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Android-x86 4.4 review – first Release Candidate

Android-x86 4.4 RC1 review is a review of the latest development release of Android-x86, a port of Android designed to run on computers powered by Intel and AMD x86 processors, including netbooks and laptops and all-in-ones.

Given that major PC vendors now have (non-tablet) Android computers on the market, I think it is a good idea to have a version of Android that we can download and install on any PC just like we do our favorite Linux distributions.

It is in that spirit that I decided to take a look at this development release of Android-x86. This development release is based on Android 4.4.2 (KitKat-MR1 release), and according to the Release Notes, the ISO installation image comes in hybrid mode, which means that it can be loaded to a USB stick, as well as burned to a CD. (The ISO image is just 294 MB in size.)

The Release Notes also said that it comes with multi-touch support, besides also supporting Wi-Fi, audio, Bluetooth, G-sensor and camera. I have an all-in-one PC that has a single-touch-capable display, but before committing to loading it to a USB stick and running and installing it on that machine, I decided, like I do with all distributions that I review, to run it in a virtual machine. This screen shot shows the boot menu.
Android-x86 boot menu

That installation to hard disk option looked like a good idea, so after booting and playing with the Live desktop for a few minutes, I rebooted the system and made a first attempt to install it to the virtual machine’s virtual disk. Note that the Release Notes does not say anything about being able to install it to a hard disk, but I’m guessing that option was put there for a reason. If it works, great, else, at least I tried.

The following screenshots show the steps involved in the attempt to install Android-x86 4.4 RC1 to a hard disk drive (HDD).

On a brand new system with no partitions on the HDD, you’ve got to first create the partition(s).
Android-86 4.4 Kitkat

And the partition must be created with cfdisk.
Android-86 4.4 cfdisk partition

Partition’s created, time to format it.
Android-86 4.4 install hard disk

The project’s wiki page says that ext3 formatting is not supported, but I decided to give it a shot anyway. And as expected, after formatting and installing the system using ext3, the system will not boot. Ditto with ext2.
Android-86 4.4 format ntfs ext4 ext2 fat

You do get this prompt regardless of the filesystem you choose to format the disk with.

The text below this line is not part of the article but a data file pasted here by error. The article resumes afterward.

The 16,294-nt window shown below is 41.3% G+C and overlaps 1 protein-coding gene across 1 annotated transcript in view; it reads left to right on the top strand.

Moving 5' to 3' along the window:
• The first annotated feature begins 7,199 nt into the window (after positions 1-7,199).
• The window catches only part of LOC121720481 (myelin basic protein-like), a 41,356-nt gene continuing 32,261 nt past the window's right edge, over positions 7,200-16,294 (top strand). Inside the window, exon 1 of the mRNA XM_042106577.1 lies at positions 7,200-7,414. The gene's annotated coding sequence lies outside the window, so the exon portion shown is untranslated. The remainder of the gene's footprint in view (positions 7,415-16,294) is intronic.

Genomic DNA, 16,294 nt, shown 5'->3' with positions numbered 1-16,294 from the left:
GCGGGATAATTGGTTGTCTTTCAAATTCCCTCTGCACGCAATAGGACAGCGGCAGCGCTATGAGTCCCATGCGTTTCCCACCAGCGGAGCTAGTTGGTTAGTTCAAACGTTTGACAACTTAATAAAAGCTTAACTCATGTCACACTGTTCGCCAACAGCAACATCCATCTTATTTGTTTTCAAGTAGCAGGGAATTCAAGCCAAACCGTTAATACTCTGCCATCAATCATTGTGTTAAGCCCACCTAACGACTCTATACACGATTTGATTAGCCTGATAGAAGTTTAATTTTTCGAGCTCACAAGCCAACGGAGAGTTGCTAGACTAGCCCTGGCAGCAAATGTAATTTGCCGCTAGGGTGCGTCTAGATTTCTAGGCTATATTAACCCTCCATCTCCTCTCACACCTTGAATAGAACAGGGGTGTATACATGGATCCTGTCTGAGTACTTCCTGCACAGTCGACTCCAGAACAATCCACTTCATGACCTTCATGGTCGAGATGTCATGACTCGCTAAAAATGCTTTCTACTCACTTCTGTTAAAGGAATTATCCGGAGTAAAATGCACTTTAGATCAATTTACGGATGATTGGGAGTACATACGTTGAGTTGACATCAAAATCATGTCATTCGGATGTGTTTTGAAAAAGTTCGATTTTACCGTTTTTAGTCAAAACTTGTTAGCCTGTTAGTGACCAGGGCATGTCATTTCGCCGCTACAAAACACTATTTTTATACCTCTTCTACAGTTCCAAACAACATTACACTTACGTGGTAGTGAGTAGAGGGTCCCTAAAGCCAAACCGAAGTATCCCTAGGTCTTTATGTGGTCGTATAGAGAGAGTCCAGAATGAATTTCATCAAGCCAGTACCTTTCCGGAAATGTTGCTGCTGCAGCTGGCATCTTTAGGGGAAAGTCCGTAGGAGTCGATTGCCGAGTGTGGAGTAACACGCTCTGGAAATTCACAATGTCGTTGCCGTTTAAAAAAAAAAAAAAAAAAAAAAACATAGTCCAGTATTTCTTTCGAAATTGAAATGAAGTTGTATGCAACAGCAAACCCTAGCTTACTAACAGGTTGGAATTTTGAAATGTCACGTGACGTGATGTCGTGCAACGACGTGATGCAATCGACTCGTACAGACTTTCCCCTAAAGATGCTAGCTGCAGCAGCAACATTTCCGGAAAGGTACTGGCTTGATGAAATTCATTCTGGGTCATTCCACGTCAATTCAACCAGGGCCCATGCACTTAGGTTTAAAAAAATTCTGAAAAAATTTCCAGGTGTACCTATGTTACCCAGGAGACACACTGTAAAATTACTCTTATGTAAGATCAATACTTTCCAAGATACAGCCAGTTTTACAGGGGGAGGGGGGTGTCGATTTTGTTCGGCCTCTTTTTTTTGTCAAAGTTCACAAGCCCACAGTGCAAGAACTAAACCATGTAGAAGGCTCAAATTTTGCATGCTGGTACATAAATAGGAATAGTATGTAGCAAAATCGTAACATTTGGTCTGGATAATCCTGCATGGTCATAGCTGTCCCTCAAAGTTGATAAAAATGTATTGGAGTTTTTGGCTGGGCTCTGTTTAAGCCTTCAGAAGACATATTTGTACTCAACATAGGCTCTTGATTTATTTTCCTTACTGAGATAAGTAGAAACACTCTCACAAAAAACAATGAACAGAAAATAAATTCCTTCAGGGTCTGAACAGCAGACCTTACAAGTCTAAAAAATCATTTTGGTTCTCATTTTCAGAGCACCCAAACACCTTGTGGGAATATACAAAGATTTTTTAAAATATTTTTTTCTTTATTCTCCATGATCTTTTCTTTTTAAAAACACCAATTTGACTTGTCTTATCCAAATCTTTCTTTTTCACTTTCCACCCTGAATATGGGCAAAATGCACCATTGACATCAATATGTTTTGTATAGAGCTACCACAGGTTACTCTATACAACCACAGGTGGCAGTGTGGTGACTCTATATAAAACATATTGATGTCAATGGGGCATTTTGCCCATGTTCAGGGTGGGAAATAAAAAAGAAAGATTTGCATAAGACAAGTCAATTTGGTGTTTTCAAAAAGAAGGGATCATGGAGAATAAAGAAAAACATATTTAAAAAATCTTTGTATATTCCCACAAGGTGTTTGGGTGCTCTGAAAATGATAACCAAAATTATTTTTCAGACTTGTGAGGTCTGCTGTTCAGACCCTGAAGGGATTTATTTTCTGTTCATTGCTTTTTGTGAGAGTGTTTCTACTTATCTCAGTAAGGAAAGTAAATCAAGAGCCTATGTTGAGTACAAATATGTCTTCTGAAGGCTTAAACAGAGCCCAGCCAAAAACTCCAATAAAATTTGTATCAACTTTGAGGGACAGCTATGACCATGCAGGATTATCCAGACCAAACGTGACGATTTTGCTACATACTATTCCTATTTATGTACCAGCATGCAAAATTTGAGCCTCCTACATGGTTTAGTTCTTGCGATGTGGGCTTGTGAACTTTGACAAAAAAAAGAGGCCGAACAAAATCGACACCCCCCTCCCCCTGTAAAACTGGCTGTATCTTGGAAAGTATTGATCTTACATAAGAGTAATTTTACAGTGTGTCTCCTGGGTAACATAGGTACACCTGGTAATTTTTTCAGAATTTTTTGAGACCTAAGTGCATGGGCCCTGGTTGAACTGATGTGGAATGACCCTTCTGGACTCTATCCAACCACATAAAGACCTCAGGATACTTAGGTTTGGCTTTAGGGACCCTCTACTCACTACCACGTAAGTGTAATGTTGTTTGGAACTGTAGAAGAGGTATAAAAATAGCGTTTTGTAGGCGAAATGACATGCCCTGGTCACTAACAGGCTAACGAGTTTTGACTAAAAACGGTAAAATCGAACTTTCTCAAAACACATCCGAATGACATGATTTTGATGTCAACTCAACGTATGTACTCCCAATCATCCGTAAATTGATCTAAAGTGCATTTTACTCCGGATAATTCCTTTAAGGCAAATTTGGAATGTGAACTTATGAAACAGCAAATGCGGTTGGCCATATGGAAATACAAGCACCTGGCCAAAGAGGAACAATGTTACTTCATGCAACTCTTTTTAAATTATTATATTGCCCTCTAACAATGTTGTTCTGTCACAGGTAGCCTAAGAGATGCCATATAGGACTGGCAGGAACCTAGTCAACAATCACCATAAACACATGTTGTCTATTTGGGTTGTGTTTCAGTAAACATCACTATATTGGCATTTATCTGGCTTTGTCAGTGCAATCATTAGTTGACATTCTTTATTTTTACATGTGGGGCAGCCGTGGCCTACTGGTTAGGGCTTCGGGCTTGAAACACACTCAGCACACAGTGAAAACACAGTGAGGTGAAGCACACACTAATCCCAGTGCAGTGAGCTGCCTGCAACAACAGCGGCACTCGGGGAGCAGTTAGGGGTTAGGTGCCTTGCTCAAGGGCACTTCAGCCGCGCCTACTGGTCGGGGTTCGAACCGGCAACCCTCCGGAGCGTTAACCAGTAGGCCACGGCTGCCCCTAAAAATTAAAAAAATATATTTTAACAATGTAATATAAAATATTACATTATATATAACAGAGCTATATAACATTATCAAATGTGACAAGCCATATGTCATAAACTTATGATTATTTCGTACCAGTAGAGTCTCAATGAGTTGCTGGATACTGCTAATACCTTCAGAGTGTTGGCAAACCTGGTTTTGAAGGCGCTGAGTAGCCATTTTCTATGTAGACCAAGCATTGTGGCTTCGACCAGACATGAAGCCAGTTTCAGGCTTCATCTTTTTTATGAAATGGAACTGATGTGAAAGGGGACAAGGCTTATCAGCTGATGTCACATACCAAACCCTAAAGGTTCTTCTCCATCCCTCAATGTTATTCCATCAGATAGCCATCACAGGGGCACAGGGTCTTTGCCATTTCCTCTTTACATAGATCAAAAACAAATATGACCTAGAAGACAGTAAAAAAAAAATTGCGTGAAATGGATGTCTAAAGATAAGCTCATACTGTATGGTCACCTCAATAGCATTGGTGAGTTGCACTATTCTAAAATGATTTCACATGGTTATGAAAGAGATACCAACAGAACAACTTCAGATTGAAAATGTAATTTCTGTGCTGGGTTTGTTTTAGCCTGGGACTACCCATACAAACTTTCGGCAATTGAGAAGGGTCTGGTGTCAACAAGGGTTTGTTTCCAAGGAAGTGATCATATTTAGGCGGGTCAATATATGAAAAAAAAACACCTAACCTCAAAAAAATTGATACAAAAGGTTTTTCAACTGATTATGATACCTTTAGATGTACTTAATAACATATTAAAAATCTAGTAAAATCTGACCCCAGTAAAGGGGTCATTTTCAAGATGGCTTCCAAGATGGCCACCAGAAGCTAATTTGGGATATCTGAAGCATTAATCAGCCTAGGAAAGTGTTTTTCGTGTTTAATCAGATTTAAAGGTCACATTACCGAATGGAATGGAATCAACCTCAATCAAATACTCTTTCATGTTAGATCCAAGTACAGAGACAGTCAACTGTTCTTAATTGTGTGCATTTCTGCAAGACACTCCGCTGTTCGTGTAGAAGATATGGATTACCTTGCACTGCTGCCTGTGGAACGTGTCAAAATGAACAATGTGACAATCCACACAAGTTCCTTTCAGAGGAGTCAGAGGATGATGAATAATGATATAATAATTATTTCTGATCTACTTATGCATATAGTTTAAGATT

Android-86 4.4 cfdisk partition

And this one, too. But I found that whether GRUB is installed or not makes no difference. After installation, the system won’t boot.
Android-86 4.4 cfdisk partition

This prompt is common to all filesystems.
Android-86 4.4 cfdisk partition

But this one is shown to you only if ntfs and fat32 are chosen as filesystems.
Android-x86 create ntfs disk image

A Yes from the previous screen will cause this one to be presented to you.
Android-x86 create ntfs disk image

After installation has completed, this screen is shown. Rebooting is a waste of time, as the system will either display a GRUB Error 17, if that bootloader is installed, or a blinking cursor, if it is not.
Android-86 4.4 cfdisk partition

And if Run Android-x86 is chosen from the previous screen, the system will hang at the step shown in this screenshot, but only if the HDD is formatted with ext3 and ext2.
Android-86 4.4 cfdisk partition

If the HDD is formatted with ntfs or fat32, the system will boot into Android. So after playing with it in a virtual environment, I loaded the installation ISO image to a USB stick using UNetbootin and installed it on my all-in-one computer that has a single-touch display.
It worked well on the machine except that audio did not work and Wi-Fi could not be configured. Configuration of the wired connection via DHCP (Dynamic Host Configuration Protocol) was automatic and it worked. This screenshot shows the first setup screen.
Android-x86 4.4 Welcome

After setup has been completed, bingo! The Android home page.
Android-x86 4.4 home page

For a guy who has never used a real Android device (I’m still very happy with my HP Touchpad), seeing an app for a terminal emulator on Android is a good thing.
Android-x86 4.4 apps

Good thing because it facilitates ssh-ing from the Android environment to any computer in my network and vice versa.
Android-x86 4.4 shell terminal ssh

It can be somewhat disconcerting to be playing with the system and then have the screen suddenly turn sideways. That’s no big deal on a smartphone or a tablet, but in a virtual environment or a 21-inch all-in-one computer, it prompts you to look for a quick solution.